I second it. "Ty chceš vždy vyhrát" means exactly "always winning", not "always wanting". I believe Czech is flexible enough to say "Ty vždy chceš vyhrát." if it wished to convey "always wanting".
In the case of the prompt, however, the correct translation should stress the "always winning" aspect, so either "You want to win always", as suggested by Nina, or "You want to always win".
My question here is with the use of “vždy”. Could “stále” be used here as well? In these sentences regarding winning and losing I see that they are both used. My understanding is that “stále” is used as always in the continuous sense and that “vždy” is used as always in the repeated sense. Are they sometimes interchangeable? I’m never sure which one to use.
The issue with "stále" (and its synonym "pořád") is precisely its continuous sense which interacts with the aspect of the verb. If you said "Stále chceš vyhrát." (imo the best word order for that), it would really mean "You still want to win.", as if no winning took place yet. If you want to preserve the sense of always wanting to win, then the aspect needs switching to "Stále chceš vyhrávat."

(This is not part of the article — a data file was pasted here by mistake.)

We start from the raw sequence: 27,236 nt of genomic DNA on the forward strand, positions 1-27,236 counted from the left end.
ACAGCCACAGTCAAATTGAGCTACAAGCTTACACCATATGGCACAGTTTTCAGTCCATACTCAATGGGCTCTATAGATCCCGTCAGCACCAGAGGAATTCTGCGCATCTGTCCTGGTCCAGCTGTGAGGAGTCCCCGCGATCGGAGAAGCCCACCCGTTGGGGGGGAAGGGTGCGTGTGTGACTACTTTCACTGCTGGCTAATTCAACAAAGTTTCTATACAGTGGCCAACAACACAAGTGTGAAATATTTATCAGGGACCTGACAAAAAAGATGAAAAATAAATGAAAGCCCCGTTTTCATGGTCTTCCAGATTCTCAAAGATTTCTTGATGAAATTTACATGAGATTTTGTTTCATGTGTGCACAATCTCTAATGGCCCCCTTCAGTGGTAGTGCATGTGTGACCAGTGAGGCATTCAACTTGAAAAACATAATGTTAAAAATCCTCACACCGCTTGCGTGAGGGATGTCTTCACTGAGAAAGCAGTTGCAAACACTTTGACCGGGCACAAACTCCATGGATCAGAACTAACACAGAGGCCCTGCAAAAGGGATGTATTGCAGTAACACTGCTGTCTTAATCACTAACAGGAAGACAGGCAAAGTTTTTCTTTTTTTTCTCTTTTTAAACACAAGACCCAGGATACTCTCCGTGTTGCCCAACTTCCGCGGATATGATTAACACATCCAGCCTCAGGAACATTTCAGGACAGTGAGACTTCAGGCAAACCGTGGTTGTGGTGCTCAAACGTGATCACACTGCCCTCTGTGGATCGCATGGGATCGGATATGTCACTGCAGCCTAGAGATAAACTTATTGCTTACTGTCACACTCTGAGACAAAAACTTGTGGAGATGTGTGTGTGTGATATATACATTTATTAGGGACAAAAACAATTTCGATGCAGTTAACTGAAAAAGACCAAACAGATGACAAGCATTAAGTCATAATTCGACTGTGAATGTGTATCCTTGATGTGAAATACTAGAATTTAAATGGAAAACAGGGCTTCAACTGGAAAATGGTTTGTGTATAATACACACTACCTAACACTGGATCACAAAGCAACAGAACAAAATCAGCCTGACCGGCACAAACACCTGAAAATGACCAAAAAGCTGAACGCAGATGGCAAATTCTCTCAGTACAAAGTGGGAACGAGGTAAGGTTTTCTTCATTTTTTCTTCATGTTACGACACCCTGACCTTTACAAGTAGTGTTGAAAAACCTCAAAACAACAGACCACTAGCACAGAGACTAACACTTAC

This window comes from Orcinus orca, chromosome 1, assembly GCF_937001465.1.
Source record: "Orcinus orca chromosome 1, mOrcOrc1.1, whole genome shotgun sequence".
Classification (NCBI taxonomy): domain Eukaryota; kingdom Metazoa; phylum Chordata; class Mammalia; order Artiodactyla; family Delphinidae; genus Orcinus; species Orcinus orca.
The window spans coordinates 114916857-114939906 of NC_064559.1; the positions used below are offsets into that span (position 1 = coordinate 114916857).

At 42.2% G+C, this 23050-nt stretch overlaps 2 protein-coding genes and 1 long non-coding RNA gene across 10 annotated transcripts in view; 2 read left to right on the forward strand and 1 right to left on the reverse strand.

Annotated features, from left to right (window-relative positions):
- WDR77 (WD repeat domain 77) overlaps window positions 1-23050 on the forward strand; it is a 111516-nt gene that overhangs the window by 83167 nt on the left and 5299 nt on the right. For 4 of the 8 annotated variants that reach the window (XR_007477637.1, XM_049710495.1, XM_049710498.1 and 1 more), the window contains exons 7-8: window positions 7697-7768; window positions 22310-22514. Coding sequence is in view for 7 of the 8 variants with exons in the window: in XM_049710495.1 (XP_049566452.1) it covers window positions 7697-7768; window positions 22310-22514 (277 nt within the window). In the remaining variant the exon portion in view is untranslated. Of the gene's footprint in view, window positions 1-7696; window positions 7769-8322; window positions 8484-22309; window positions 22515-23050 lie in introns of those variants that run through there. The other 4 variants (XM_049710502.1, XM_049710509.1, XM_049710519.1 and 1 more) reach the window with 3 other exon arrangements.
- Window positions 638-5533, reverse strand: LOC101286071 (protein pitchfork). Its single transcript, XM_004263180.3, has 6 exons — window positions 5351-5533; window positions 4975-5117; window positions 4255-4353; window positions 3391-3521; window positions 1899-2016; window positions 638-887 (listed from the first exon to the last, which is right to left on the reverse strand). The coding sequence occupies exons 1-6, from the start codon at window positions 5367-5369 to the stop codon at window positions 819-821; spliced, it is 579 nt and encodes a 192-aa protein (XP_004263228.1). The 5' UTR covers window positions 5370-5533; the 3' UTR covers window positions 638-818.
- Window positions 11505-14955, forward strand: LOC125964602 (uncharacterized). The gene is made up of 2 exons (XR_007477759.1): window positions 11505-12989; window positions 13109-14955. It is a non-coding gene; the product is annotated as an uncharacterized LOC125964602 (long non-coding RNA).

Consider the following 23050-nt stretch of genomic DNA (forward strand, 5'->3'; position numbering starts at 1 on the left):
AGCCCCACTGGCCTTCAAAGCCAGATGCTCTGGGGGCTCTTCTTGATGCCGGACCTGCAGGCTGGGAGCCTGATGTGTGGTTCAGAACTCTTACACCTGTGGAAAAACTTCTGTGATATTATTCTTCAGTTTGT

With "vždy" or "pokaždé" rather than "stále", the interference with the perfective aspect is not present and we could use both aspects to mean the same thing (without implying the lack of winning up to now).